Lawmakers had no problem sending a budget bill to Gov. Chris Christie yesterday, but finding consensus on a way to renew the state’s going-broke Transportation Trust Fund was a different story.
Without any debate or disagreement, a $34.8 billion spending plan proposed by Democratic legislative leaders for the fiscal year that begins on Friday passed both the Assembly and the Senate. Their action sends the budget bill on to the Republican governor, who is expected to make only modest changes in the next few days using the line-item veto.
But how lawmakers plan to renew funding for the Transportation Trust Fund in the remaining days before the current finance plan expires still remains an open question. It was also the subject of intense drama that lasted throughout the day yesterday and into the early hours of this morning.
Much of that drama resulted from Christie getting directly involved in negotiations with lawmakers, after spending months above the fray saying it was up to the Legislature to present him with a solution. The Christie-brokered plan, which centers on swapping a gas-tax hike for a sales-tax cut, passed the Assembly just after 12:30 a.m., and only after several breaks and long delays.
It bears little resemblance to a now competing plan backed by Sen. Paul Sarlo (D-Bergen) and Steve Oroho (R-Sussex), beyond a 23-cent hike in the gas tax and a gradual loosening of restrictions on retirement income from pensions and 401(k)s.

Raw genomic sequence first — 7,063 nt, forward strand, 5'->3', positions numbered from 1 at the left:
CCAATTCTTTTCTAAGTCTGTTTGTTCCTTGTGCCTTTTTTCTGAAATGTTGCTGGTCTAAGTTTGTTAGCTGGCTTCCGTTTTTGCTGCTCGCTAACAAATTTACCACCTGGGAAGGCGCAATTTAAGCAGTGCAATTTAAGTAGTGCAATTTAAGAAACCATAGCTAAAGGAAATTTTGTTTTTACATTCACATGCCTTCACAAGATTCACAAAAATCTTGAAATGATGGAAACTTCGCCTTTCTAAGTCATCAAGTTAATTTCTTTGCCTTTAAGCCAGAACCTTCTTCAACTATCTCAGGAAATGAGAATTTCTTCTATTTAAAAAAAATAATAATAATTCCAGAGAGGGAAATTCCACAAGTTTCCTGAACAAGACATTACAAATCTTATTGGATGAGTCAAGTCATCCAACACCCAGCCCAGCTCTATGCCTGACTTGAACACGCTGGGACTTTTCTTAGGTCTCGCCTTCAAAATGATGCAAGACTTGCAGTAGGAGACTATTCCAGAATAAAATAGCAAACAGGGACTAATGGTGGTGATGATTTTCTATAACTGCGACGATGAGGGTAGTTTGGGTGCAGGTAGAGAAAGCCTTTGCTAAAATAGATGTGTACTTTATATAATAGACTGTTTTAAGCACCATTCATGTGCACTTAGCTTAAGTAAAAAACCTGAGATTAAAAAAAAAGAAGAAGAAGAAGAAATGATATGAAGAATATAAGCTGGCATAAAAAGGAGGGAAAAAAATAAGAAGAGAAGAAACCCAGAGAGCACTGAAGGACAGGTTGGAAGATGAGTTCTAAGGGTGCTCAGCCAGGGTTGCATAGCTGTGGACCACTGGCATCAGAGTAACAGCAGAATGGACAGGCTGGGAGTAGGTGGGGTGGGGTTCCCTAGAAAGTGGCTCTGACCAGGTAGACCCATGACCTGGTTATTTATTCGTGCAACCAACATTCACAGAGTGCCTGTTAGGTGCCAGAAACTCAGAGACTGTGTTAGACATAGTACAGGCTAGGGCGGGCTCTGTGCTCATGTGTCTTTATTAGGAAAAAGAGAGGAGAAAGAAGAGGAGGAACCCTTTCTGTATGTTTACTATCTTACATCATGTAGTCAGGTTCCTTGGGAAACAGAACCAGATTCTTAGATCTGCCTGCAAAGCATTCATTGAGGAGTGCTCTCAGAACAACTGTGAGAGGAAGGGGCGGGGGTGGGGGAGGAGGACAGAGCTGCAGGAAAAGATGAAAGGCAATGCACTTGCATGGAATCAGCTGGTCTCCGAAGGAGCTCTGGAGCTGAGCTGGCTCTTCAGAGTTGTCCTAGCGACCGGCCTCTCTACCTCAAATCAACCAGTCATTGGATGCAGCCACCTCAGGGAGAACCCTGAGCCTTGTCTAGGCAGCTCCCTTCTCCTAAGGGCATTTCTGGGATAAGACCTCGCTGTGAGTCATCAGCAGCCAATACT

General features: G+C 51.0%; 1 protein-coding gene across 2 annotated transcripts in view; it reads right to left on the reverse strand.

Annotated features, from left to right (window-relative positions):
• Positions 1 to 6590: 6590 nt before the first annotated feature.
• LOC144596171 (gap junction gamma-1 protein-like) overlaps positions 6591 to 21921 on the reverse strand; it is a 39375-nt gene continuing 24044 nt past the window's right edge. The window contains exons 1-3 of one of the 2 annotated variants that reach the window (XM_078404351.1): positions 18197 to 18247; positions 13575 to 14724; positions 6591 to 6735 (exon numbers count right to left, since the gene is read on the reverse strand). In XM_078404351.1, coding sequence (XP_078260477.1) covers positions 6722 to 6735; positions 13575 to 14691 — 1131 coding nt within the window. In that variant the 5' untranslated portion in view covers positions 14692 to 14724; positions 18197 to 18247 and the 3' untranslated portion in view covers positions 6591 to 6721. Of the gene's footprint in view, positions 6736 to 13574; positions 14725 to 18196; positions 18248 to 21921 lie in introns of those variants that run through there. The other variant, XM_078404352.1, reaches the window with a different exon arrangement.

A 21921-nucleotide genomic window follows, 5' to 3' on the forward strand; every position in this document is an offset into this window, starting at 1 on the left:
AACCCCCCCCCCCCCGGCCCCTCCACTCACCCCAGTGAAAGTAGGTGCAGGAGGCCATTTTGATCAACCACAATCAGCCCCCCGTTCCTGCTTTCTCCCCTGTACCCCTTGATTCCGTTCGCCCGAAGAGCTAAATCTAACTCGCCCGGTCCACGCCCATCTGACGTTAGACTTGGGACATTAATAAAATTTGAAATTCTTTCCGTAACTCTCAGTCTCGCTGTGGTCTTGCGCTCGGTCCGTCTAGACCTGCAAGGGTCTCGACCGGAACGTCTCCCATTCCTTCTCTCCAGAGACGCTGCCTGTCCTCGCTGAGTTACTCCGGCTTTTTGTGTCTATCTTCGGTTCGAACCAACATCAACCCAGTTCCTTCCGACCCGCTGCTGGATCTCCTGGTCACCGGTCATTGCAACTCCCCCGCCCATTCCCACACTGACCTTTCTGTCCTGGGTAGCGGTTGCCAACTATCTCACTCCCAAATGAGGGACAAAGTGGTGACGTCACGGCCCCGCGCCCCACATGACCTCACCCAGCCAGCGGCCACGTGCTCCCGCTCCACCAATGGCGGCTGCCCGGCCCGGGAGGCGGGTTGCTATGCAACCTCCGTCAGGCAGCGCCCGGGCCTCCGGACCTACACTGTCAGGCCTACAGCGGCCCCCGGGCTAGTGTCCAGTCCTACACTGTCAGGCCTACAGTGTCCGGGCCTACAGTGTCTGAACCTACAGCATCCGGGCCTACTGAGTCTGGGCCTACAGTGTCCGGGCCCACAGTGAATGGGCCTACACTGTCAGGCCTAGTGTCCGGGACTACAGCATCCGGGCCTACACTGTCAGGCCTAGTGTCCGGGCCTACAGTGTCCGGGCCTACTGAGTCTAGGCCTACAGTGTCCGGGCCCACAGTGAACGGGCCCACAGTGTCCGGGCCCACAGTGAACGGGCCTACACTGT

Everything else in the bipartisan Senate bill has been cast aside: increasing the Earned Income Tax Credit for low-wage workers, creating a new income-tax credit for contributions made to social-service charities, and phasing out New Jersey’s estate tax.
Christie made no secret of the fact that he did not like the Sarlo-Oroho plan, dismissing it as too generous.
But what happens next is still largely unclear because the Senate plan had been the preferred option until yesterday. And the Senate left for the day well before the Assembly took action, with Senate President Stephen Sweeney (D-Gloucester) sounding displeased about the emergence of a rival plan as he came out of a meeting with Christie before his house officially adjourned.
Also unclear is exactly what impact the new proposal to reduce the sales tax by 1 percent would have on the state budget once fully implemented, which would occur by the 2019 fiscal year. That’s because the trust fund is an off-budget account dedicated to funding road, bridge, and rail-network improvements, while the sales tax provides revenue for the budget’s general fund.
As much as $1.6 billion in revenue would come out of the budget under initial estimates, well above the projected $870 million cost of the Senate plan. That would seem to put the sales-tax cut on a collision with Democratic leaders’ plan to shore up the public-employee pension system. A proposed constitutional amendment that could go before voters this fall would see the state pension contribution more than double by the 2019 fiscal year before topping out at over $5 billion.
All of the uncertainty now sets up for a dramatic day in the State House on Thursday, the next day lawmakers from both houses are expected back for votes.